Sept 14-15, 2017
Since we have been enjoying the changes around Kralendijk, we decided to rent a vehicle and see how else the rest of the island had changed. There is now a distillery in Rincon, a remote, sleepy little town we remember driving through on past trips. It is hard to believe it could turn into a tourist location and that a distillery could survive there; But, cruise ships bring interesting changes.
We also needed to check out grocery store “mile” near the airport, compared to the one store that we remember in town. We ended up scoping out 4 different stores. The last one, Van den Tweel reminded us of a small scale Ling and Sons on Aruba or US Kroger. It has a very nice produce department and seems to be more upscale than the others. Now that we know what it has to offer, we need to find the old store in town because it is within walking distance of the dinghy dock. Otherwise, on Tuesdays and Fridays, we can arrange to have the grocery store shuttle van pick us up at the dock to take us to shop for an hour at Van den Tweel, another nice service that is new to us. We really do not need much and do not really feel like cooking with the temperatures in the 90’s. We only wanted to pick up tomatoes and mozzarella for caprese salad with our beautiful looking basil, and maybe some other salad items. We could not believe it, but they actually had burratta, and live basil, cilantro, chive and thyme plants, another HUGE plus. Angie’s green thumb is tingling. It may be time to start another herb garden!
We started the first of our two day road tour by heading North, along the sea, heading towards Karpata on our way to Rincon. It was interesting seeing developed commercial real estate along the way. We were disappointed that our mesh dive bag lady didn’t have the bags hanging in the trees in front of her home anymore. We bought our first one in 1999, and it has held up well over the years. The marina and dive resorts all seem to be about the same, and we were anxious to run the road along shore that overlooks some of the northern dive sites (Oil Slick Leap, 10,000 Steps, Weber’s Joy, La Dania’s Leap, oh my!). We had some great times lugging our gear and having to leap off of small ledges to get to the dive sites off shore. Now, we will be able to take our dinghy, tie off to the dive site marker, and back roll right on top of the dive site. The hillside housing developments we used to drive through looking at available properties have been more developed, but not in an obscene way. In fact, we remember some of the houses.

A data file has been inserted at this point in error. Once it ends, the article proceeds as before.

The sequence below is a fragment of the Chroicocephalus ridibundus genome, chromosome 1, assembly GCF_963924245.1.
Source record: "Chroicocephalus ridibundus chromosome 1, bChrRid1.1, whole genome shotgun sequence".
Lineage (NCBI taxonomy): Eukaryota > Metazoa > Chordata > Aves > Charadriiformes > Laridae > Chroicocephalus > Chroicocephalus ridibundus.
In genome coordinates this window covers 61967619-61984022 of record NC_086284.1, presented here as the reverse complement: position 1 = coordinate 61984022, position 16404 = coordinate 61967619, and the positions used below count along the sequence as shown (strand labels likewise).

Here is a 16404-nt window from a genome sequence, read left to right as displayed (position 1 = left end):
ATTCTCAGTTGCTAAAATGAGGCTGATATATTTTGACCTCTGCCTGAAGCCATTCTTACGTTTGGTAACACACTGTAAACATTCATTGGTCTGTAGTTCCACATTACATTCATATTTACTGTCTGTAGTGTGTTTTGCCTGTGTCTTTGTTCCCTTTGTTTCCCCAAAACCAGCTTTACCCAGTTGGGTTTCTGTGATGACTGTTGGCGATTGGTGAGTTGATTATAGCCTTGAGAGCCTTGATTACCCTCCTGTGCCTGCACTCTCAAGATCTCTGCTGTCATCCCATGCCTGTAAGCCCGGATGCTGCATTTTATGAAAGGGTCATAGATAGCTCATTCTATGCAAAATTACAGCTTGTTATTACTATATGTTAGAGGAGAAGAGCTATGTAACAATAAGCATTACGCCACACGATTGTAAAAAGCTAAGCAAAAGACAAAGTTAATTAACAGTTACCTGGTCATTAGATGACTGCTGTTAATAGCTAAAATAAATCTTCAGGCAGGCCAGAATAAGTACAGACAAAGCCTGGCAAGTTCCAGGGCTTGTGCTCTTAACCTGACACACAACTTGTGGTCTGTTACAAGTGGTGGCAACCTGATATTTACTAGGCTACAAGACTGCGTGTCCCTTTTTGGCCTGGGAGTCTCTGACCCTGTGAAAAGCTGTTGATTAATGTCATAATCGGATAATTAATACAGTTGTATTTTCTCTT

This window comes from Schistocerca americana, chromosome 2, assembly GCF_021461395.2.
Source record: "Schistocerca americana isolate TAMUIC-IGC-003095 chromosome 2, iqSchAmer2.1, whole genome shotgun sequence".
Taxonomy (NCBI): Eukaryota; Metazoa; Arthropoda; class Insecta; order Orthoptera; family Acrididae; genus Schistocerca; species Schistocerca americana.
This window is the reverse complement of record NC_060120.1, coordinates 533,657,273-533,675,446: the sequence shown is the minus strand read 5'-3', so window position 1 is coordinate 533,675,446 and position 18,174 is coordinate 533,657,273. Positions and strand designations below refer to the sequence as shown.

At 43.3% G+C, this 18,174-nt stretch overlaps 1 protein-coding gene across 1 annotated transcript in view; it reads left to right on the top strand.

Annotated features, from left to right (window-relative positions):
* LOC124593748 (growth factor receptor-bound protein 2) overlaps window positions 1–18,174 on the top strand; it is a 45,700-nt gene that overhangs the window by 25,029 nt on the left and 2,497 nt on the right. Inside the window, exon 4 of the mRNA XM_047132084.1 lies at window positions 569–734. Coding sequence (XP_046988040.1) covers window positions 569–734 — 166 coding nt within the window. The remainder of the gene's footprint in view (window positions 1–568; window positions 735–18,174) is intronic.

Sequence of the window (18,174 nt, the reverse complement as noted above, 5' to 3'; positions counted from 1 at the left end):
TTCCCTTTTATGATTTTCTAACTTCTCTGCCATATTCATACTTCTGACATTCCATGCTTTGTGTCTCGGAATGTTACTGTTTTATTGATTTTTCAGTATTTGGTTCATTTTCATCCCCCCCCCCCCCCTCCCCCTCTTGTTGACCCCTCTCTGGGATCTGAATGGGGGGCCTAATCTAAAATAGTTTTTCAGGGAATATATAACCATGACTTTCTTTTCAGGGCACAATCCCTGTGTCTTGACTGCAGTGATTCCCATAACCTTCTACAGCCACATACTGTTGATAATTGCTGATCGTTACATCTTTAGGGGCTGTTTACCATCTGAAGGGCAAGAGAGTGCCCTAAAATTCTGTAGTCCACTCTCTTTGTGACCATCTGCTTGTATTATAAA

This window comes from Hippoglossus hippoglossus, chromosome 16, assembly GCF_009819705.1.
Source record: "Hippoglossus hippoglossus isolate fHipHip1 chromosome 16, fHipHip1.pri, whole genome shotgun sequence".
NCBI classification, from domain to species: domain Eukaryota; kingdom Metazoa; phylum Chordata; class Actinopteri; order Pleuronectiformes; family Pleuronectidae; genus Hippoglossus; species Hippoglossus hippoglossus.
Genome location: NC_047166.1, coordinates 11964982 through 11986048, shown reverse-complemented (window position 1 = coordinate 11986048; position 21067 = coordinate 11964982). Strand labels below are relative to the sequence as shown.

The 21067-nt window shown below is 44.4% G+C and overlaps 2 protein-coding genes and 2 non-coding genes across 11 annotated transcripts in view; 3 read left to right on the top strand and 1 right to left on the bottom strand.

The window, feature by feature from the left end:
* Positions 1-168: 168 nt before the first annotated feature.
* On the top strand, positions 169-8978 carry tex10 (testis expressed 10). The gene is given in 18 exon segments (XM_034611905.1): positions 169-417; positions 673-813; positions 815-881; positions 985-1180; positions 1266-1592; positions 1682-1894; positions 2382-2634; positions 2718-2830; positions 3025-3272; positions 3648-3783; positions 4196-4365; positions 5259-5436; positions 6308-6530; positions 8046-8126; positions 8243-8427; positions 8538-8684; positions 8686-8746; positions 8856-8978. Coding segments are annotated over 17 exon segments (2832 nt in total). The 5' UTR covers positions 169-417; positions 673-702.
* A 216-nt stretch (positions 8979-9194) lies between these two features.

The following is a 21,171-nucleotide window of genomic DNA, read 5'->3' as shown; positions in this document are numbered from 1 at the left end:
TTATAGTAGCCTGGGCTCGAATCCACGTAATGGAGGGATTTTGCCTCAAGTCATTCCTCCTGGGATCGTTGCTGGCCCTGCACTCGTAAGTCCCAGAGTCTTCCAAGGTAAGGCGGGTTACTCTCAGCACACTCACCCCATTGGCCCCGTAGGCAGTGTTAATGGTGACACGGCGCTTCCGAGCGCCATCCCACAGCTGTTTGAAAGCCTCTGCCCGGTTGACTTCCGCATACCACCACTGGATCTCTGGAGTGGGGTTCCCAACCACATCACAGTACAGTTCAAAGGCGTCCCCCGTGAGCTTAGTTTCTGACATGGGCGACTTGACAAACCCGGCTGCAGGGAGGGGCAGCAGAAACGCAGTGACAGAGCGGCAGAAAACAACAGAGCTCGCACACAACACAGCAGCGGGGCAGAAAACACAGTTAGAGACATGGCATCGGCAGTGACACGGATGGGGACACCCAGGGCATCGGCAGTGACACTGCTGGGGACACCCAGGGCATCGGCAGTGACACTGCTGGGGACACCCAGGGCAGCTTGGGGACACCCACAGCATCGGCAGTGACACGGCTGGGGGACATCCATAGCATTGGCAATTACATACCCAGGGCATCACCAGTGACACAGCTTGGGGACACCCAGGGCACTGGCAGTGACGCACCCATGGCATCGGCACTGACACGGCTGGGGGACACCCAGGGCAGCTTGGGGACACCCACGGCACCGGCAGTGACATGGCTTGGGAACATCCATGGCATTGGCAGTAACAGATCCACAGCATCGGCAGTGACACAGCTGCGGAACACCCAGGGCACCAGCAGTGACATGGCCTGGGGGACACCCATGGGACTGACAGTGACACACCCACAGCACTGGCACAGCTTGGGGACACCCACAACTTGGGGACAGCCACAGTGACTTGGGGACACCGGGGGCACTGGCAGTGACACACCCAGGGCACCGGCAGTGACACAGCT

We ended up having a late lunch at Posada Para Mira, with wonderful views of the mountains. Angie had goat stew (delicious) and Mark ended up with a salt fish sandwich (recommended by other patrons) with real squeezed lemonade and tamarind juice. It was delightful and a nice breeze was whipping through the veranda. However, Angie did notice a shelf with all kinds of bug spray on it for people to use. Thankfully, none was needed!
Since we had a late start, we only did a drive-by of the Cadushi Distillery. We thought it would be an obnoxious modern building that would overpower the little town. We were delightfully wrong. It looks like it is in someone’s home with a modest commercial building next to it. Eva and Mike spent a lot of time there and insist that we go in and hang out with the bartender. They want to know if he remembers them. We will have to do that on another trip. We really wanted to drive through the Washington Slagbaai National Park and maybe see some flamingos and other bird sightings.
On the way out of town, we stopped by the Piedra Pretu, a black rock around which locals used to beat drums and get everyone worked up in a frenzy, sometimes causing them to dance “indecently” which riled the priests to “intervene and stop the music.” (Kind of sounds like our DJ experience in Aruba (haha))
We barely got through the entrance of the National Park in time before they closed down. We were “advised” to not dally and that we had to take the “Short Route” in order to leave the park by 5 PM. The road through the park was all dirt and 4wd was definitely advised. When we rented the vehicle we told them we were going through the park and that we didn’t want anything that could not be scratched or dented. We got an older 4 door pick up with no a/c and nothing much else. It worked out perfect.
We did see flamingos at a great distance in the salt water ponds. We drove by the beautiful Boka Slagbaai snorkel area, and we even had some other terrific bird sightings. We found a Northern Crested Caracara on a fence post, just off of a flamingo pond.
We spotted Bananaquits, Trupials (look like Orioles) and Brown Throated Parakeets. We found donkeys and goats throughout the park, and enjoyed the cactus groves and varying terrain. We didn’t stop to hike because that would be dallying, but it was nice to see that a lot of the beautiful parts of Bonaire have not changed.
We parked the truck overnight in front of the rental office next to the bar where we tie up our dinghy. Back at the dinghy dock, the staff at Karel’s bar talked us into a few Happy Hour beverages. It is the least we can do with us frequently using their dock.
That evening, while showering off the back of Uno Mas, getting all of the salt water off from snorkeling, Angie had an uncomfortable encounter with a voyeur’s drone hovering over the back of the boat. Hopefully, the operator understood her international sign language. If not, they are invited back. She found her wrist rocket and is in much need of practice.